When I read this script, that was really the impulse of the movie. That this girl, who is mourning the loss of her mother, gets a second chance to be with her. It just happens that it’s in a weird, surreal, hilarious and even scary dream world.

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That’s a background to the film I never would have expected.

The other thing we always talked about was the film conceit of being able to tell a story about grief and loss and mourning in the middle of a genre that treats those things very frivolously. It seemed like a really clever cinematic concept to treat it like those things have weight, and give a ripple effect in the middle of a genre where it’s all fun and games.

And then as a film lover, as a kid who devoured everything from horror to Max Ophuls movies, it was real exciting to do a thing I haven’t seen done in movies before, where we’re using the elements of cinema to be an antagonist. The characters get stuck in these loops, and they can see the credits, all that is fun, playful stuff to do.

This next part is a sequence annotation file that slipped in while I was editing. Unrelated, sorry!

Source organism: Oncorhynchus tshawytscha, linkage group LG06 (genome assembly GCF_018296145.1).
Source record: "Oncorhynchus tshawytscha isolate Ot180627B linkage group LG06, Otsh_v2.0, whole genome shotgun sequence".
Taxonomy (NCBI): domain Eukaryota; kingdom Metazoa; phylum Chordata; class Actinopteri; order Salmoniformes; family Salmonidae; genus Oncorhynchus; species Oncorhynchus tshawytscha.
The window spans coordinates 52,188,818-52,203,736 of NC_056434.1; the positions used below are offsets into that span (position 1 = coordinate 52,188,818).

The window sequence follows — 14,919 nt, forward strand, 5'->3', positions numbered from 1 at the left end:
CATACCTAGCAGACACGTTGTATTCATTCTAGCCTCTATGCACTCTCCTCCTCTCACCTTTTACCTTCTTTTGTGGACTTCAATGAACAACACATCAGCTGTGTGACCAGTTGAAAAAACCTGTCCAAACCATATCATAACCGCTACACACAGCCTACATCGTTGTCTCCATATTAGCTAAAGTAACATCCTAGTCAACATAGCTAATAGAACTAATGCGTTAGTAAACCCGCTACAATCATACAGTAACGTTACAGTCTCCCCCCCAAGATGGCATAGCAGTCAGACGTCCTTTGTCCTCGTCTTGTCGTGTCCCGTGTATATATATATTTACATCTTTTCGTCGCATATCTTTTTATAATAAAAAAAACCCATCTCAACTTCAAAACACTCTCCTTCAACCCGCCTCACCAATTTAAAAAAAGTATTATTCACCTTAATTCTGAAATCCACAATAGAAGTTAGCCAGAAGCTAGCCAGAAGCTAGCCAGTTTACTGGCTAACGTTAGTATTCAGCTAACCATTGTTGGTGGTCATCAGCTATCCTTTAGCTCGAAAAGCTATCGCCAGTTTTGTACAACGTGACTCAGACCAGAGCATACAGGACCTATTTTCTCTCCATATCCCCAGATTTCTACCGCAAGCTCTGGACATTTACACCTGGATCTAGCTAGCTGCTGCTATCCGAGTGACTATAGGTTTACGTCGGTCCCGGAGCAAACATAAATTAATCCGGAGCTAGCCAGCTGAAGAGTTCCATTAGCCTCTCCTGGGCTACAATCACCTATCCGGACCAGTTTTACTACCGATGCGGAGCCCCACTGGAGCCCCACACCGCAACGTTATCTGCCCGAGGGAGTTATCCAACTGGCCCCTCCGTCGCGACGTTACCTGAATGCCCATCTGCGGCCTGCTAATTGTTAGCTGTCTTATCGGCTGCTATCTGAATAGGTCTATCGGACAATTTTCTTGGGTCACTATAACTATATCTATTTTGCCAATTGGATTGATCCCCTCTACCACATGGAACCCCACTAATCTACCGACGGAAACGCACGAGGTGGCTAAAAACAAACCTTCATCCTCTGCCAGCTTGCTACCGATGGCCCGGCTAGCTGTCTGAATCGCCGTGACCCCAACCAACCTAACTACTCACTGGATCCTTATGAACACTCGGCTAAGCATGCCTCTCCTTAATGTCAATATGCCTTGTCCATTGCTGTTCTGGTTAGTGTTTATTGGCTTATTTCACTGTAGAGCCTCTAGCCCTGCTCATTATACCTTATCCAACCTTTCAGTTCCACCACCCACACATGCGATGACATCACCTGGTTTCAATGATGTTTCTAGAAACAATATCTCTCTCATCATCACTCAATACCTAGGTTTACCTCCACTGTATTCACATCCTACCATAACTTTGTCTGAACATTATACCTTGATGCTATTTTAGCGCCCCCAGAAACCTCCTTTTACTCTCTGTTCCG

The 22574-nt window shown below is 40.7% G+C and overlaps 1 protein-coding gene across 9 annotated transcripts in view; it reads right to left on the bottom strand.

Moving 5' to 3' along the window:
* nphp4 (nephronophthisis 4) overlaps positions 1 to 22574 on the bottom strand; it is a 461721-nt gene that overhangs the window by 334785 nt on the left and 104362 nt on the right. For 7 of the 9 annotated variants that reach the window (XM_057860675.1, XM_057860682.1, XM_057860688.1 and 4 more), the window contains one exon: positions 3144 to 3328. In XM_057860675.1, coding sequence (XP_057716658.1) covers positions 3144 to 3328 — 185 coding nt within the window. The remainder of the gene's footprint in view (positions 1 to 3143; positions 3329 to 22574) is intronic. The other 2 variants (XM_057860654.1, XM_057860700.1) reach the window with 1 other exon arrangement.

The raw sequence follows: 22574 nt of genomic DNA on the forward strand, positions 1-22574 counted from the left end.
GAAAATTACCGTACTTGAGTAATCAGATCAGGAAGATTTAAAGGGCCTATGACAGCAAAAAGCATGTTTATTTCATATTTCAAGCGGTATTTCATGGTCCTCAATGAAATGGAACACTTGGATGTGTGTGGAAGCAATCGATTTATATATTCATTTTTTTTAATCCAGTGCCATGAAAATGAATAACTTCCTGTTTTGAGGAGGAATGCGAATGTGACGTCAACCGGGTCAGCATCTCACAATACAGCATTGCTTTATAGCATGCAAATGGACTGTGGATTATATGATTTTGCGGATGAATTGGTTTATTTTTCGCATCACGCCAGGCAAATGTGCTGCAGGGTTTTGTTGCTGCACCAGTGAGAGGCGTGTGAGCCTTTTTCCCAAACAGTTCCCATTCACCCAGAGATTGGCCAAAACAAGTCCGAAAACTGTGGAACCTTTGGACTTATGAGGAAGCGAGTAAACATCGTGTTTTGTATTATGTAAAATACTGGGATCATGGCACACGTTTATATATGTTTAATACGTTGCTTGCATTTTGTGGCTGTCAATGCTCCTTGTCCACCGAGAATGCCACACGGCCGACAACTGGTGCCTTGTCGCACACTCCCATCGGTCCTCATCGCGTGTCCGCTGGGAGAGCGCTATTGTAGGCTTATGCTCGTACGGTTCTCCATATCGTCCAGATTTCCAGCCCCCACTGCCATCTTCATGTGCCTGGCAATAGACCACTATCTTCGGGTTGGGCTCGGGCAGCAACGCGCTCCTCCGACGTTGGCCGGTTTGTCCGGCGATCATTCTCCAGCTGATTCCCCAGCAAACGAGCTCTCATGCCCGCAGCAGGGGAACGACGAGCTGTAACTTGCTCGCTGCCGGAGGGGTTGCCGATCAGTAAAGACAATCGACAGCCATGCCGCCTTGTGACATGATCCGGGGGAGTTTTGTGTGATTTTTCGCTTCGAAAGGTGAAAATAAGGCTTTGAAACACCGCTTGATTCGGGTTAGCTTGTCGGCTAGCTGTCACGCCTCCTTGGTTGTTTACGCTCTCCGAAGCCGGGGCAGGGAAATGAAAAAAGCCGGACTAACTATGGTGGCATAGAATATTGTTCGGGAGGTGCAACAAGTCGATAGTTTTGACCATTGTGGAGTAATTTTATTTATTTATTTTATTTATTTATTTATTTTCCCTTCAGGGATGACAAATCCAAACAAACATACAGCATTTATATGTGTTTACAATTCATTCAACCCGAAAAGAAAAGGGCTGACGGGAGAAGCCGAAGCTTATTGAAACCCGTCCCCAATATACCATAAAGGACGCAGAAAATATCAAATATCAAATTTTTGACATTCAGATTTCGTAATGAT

You achieve a lot visually, but I’m assuming this movie did not have a massive budget.

The movie did not cost so much, and it was made in 26 days with a really small, young crew of friends and family. Everyone was maybe 25 to 32 years old. We had no adult supervision! It was a very different experience from my first film, which is something I wanted; I wanted to make something this size next.

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There are some really big, dramatic visual displays in the movie, especially towards the end. Where did those come from?